What do you dream at night? I have dreamed vividly since I was a child. Of people and places. Of family. Of loss. Some recurrent. Some nightmares. I have dreamed things that came true later - or perhaps were already true. Or perhaps just coincidence, if you believe in that.
Do you dream about flying? One of my children fell asleep in Anatomy class and dreamed of flying, and then falling, and woke abruptly when her head banged down on her school desk.
My favorite dream is of riding my horses as a young teen - it's almost like flying, clinging bareback to my favorite mare on a hot Idaho summer day, leaning forward over her rising withers as she lopes across a freshly ploughed field. It is my most restful dream and only comes to me in times of great need to be grounded or times of great joy.
Ten years ago, I kept dreaming about seeing a drowning baby and not being able to reach it in time. Interpretation aside, I would wake, terrified and shivering in a cold sweat. The baby was not mine, and the setting would be different every time - a mountain stream, an ocean beach, a clear lake. I was advised to step into the dream lucidly to save the child, change the dream, but it only heightened my terror to wake again and again, too late, all attempts failed.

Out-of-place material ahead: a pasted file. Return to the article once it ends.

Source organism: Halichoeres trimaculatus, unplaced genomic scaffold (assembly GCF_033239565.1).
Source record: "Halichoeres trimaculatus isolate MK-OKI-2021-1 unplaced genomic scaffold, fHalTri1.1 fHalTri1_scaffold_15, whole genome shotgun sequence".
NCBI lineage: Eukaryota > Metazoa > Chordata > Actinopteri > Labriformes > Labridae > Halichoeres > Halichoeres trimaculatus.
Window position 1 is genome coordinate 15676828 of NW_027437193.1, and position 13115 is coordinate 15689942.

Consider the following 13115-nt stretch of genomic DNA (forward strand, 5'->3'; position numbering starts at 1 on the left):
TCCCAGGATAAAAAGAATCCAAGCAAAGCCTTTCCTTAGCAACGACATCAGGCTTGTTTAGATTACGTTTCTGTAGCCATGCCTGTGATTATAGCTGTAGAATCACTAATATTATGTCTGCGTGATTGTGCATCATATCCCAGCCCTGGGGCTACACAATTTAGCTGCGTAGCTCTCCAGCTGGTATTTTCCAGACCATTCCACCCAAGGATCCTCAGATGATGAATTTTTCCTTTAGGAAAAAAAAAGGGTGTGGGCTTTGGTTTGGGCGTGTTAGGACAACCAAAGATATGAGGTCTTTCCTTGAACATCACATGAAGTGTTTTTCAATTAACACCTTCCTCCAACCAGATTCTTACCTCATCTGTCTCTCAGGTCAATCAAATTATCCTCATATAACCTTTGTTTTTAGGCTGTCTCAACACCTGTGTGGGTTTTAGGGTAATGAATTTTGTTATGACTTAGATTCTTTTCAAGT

Healing finally came for me from a group of women on their sacred ground, the ancient fishing grounds at Celilo where the Columbia River was once a large waterfall until the Bonneville dam covered it over and eliminated the traditional fishing rites of the local tribe. On this spot during an annual three-day gathering, the women were in ceremony, and I was given the opportunity to prepare and serve them food.
On the morning of the third day just before dawn, I dreamed again of the baby. Of rushing water. This time, I was able to reach out my arms and take the child to my breast, both of us saved in our embrace. Saved in a place where the falls had been drowned and through the practice of serving another. I have not dreamed it since.
Healing comes to me in the small moments of morning or the quiet of sunrise. The noise of a bird. The reflection of water up from the lake against the trunks of trees. And for all those broken pieces that make up my life, it seems an ongoing process.
Perhaps made easier by dreams of riding bareback under a wide Idaho sky.